We may all be guilty of texting while driving. Even if it is at a stoplight, and no one is moving, many of us will check our phones. The days of just driving are long gone. We are living in a society that is fast-moving, where multi-tasking and the importance of checking a text or checking social media have consumed us. The best practice intervention model we believe best addresses texting and driving is cognitive behavioral therapy. “Cognitive behavioral therapy attempts to alter the individual’s interpretation of self and his or her environment and the manner in which he or she creates interpretations” (Hepworth, 2013). Most social and behavioral problems are directly related to misconceptions that people hold about themselves, life situations, or of other people. Many young adult drivers read and send text messages while driving despite the safety risks. Numerous individuals use text-messaging as a means of reducing unpleasant emotions (emotion-regulation motives) and the degree to which individuals limit texting in order to focus on present-moment experiences (attention-regulation motives) (Feldman). In this case, mindfulness is lowered within the individuals that are behind the wheel. The goal of cognitive behavioral therapy is to increase the client’s cognitive and behavioral skills to enhance his or her functioning. Within texting in driving, it is important to realize and conceptualize the dangers there are with texting while behind the wheel. Cognitive behavioral therapy is based on the assumptions that people construct their own reality (Hepworth, 2013). Texting and driving involves several risk factors that may lead to death at times. For instance, if there is a fatal car accident involving one driver, who was distracted by his cellular phone, yet he survives and the person who was not distracted survived, the person guilty of the accident will be hit with the traumatic incident for many years if not treated with the proper care. The benefits of cognitive behavioral therapy reflect upon the emphasis of the client getting better, rather than feeling better. With this being said, cognitive behavioral therapy is a shorter term in which the client has an opportunity to overcome the stepping stones in a short matter of time. Some clients may need more than sixteen sessions which is the average for this therapy. When the client understands how to counsel themselves, they have confidence that they will continue to do well. Cognitive behavioral therapy teaches the client to self-rationalize rather than self-counseling. This helps the client understand that there is a solution to their issue. Cognitive behavioral therapy includes other benefits such as it being structured. The structure reduces the possibility of the sessions not accomplishing much therapeutically. Cognitive behavioral therapy can also be examined with scientific research if needed upon the case. Cognitive behavioral therapy has been found to work with almost every population. Depending on the circumstances, cognitive behavioral therapy may be used differently. CBT focuses on helping people regulate emotions and reduce negative affect and behavioral consequences. “Cognitive behavioral therapy can be thought as a combination of psychotherapy and behavioral therapy. Psychotherapy emphasizes the importance of the personal meaning we place on things and how thinking patterns being. Behavioral therapy pays close attention to the relationship between our problems, our behavior and our thoughts” (Martin, 2007). Within texting and driving, CBT would assist the client who has suffered from a traumatic incident. With cognitive behavioral therapy being short-term, goal-oriented and hands-on, the client may feel at ease when he arrives for the sessions and find at ease to solve the problem. Despite everyone knowing that texting and driving is dangerous, we may all be victims of doing so. CBT would help the client change his patterns of thinking that lay behind...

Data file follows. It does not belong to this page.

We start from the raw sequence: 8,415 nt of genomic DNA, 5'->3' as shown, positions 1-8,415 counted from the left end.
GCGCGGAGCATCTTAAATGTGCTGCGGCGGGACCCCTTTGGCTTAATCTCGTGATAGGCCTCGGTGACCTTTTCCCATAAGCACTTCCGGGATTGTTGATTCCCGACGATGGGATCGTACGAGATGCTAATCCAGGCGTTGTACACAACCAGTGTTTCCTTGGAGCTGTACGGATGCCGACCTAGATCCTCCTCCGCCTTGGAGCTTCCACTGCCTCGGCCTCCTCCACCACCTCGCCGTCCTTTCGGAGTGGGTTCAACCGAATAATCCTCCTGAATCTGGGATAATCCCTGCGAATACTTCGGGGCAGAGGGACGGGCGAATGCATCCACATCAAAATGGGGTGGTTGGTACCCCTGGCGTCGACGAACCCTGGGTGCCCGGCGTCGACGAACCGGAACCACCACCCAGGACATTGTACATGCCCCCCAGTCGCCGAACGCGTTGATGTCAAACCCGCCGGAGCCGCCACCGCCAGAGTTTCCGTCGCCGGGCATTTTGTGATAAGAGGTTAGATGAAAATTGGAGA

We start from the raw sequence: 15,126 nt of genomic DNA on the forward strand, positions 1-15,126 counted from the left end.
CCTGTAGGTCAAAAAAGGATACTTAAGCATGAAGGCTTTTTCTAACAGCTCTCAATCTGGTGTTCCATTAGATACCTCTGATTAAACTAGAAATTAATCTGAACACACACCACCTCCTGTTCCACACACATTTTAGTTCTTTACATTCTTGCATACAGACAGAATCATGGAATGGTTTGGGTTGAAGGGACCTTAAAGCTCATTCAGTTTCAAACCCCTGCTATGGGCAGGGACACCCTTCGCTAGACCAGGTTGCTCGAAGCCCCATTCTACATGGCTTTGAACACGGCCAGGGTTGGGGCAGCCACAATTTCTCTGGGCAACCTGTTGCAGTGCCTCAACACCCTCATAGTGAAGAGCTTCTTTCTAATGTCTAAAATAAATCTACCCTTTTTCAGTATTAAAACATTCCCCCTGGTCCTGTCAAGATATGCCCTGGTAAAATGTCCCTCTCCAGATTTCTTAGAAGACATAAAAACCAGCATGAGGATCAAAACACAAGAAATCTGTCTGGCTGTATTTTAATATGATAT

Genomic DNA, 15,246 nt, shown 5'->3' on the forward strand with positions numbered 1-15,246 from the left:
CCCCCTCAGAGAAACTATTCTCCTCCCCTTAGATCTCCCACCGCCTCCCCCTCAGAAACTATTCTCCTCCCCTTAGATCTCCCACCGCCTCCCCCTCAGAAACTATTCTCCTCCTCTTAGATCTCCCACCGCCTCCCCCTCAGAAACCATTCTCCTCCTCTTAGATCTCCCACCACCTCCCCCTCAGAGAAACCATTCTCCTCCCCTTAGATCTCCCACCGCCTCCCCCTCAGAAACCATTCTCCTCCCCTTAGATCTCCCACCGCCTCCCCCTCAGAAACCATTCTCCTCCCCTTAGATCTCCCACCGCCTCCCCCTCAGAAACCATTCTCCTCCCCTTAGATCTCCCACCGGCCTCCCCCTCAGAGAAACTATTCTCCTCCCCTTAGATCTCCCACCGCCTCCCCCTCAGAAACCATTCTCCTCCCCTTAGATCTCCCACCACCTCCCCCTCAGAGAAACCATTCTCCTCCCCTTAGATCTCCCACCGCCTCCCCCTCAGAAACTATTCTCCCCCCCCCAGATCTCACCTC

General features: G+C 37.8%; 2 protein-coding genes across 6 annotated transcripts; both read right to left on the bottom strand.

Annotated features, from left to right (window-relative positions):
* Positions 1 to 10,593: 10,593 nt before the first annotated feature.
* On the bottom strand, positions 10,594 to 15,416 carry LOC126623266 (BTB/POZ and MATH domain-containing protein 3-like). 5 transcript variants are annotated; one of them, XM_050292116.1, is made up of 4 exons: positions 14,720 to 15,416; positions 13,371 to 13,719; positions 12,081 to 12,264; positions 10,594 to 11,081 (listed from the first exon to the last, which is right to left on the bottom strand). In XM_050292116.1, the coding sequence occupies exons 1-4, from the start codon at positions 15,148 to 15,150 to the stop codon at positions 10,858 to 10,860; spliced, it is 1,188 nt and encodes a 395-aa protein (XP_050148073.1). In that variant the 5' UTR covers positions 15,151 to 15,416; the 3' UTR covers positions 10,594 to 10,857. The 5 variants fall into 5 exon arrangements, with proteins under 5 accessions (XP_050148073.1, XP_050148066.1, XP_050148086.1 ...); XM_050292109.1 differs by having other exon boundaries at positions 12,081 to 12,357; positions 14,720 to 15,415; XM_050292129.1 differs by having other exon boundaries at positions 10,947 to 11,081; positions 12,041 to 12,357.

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Rogers, S. (n.d.). Texting and Driving: It’s Not Worth It. Adolescent Drug Rehab Teen Drug Treatment Teen Alcohol Rehabilitation California Adolescent Rehab. Retrieved November 28, 2013, from http://www.visionsteen.com/2013/08/texting-and-driving-its-not-worth-it/
Hepworth, D. H., & Rooney, R. H. (2013). Direct social work practice: theory and skills (9th ed.). Belmont, CA: Brooks/Cole, Cengage Learning.
Feldman, G., Greeson, J., Reena, M., & Robbins-Monteith, K. (n.d.). Mindfulness predicts less texting while driving among young adults: Examining attention- and emotion-regulation motives as potential mediators. Mindfulness predicts less texting while driving among young adults: Examining attention- and emotion-regulation motives as potential mediators. Retrieved November 28, 2013, from http://www.sciencedirect.com/science/article/pii/S0191886911003461
Martin, B. (2007). In-Depth: Cognitive Behavioral Therapy. Psych Central. Retrieved on November 30, 2013, from http://psychcentral.com/lib/in-depth-cognitive-behavioral-therapy/000907
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